A demand for ever-smaller consumer electronic devices drives the quest for the thinnest possible semiconducting films. Jiwoong Park and co-workers, Cornell University, Ithaca, NY, USA, have developed a metal-organic chemical vapor deposition (MOCVD) technique to deposit molybdenum disulfide and tungsten disulfide films onto silica-coated silicon wafers. The films measure 10 cm across and are three atoms thick. They are uniform across their entire span, an essential feature for producing reliable devices.
The films have field-effect mobilities similar to exfoliated films, and several times higher and more uniform than films made using previous CVD methods. Only two field-effect transistors from a batch of 200 made from these films failed to conduct properly.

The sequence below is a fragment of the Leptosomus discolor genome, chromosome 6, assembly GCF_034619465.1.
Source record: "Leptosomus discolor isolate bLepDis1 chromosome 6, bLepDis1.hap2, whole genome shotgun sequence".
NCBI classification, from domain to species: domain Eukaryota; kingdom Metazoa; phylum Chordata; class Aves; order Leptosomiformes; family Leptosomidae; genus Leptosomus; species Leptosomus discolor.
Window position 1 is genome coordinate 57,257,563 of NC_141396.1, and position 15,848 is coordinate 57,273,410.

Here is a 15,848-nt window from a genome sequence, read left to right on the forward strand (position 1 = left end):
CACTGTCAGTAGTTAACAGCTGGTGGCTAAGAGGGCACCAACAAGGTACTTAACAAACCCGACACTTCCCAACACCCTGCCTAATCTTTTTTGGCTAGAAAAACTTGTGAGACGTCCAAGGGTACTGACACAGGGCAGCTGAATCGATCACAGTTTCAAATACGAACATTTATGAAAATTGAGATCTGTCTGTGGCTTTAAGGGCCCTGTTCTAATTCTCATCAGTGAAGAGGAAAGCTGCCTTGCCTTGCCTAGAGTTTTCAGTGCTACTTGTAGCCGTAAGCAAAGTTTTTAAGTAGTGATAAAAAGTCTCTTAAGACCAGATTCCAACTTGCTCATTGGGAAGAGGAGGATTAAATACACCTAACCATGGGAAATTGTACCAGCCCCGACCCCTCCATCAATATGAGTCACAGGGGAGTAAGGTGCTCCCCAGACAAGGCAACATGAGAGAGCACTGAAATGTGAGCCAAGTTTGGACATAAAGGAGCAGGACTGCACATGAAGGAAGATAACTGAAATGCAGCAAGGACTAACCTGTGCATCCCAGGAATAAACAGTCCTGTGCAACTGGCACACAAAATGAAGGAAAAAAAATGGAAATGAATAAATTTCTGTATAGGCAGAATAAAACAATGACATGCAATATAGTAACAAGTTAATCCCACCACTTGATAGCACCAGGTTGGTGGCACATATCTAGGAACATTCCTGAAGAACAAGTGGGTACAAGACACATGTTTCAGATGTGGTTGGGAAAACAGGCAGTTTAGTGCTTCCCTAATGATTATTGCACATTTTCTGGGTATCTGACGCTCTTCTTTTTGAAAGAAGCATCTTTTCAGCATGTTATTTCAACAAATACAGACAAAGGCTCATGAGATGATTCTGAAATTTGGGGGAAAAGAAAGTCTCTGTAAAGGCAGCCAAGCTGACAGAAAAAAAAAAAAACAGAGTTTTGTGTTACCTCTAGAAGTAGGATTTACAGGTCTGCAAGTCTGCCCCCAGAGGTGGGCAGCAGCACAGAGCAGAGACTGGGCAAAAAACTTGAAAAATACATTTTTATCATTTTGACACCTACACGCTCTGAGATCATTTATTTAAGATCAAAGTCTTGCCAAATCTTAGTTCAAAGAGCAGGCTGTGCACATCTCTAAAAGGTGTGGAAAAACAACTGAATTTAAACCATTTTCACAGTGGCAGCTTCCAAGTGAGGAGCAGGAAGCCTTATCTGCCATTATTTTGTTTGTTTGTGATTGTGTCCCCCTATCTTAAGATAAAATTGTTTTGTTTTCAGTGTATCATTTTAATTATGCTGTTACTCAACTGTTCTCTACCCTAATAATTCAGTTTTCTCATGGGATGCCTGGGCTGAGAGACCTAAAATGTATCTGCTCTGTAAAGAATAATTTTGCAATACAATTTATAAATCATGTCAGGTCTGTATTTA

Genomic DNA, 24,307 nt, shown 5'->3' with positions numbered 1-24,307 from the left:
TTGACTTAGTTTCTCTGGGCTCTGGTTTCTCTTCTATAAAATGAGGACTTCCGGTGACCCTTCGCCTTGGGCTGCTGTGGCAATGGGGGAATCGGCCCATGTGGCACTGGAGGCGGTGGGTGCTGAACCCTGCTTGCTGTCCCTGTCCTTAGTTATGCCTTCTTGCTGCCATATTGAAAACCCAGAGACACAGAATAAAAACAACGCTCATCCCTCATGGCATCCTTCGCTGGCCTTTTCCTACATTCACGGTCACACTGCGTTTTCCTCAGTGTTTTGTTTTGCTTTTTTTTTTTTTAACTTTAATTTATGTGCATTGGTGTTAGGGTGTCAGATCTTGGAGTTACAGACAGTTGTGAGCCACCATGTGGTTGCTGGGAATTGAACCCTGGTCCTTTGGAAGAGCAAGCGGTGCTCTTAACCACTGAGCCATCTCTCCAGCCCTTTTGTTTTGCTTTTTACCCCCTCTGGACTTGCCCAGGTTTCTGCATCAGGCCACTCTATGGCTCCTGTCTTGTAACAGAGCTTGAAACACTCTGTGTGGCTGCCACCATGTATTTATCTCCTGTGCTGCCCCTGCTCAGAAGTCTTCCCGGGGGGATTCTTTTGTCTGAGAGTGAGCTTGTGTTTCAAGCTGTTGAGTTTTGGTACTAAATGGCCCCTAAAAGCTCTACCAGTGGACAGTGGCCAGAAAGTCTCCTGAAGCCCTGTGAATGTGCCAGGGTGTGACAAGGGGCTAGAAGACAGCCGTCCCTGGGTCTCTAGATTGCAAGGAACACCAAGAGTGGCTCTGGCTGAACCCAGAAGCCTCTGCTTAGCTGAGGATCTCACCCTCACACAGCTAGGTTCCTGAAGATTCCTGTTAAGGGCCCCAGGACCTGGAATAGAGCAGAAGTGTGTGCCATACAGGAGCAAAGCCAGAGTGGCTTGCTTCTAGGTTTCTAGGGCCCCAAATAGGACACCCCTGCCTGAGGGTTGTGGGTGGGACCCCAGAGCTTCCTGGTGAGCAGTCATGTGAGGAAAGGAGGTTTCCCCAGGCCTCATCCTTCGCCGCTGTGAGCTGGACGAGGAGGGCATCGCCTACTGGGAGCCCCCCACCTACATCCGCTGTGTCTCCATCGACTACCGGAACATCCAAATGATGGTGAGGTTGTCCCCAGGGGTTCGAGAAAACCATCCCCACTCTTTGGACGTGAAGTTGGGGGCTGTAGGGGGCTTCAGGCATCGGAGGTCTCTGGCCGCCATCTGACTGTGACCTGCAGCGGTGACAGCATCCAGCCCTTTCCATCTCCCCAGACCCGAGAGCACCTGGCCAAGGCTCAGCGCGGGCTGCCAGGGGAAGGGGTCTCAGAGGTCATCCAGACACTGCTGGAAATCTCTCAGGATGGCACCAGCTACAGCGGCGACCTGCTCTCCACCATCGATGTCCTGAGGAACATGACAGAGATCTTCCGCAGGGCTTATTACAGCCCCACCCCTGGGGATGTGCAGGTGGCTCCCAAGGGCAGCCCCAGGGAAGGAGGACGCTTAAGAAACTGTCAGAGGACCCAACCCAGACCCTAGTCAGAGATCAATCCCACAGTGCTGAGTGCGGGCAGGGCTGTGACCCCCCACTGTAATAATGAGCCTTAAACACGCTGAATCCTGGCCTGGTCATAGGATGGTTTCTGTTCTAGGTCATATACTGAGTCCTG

This technique can be applied to a wide variety of films and substrates, including multiple types of films on the same substrate. However, the processing temperature is too high for use with flexible plastic substrates.
- High-mobility three-atom-thick semiconducting films with wafer-scale homogeneity,
Kibum Kang, Saien Xie, Lujie Huang, Yimo Han, Pinshane Y. Huang, Kin Fai Mak, Cheol-Joo Kim, David Muller, Jiwoong Park,
Nature 2015, 520, 656–660.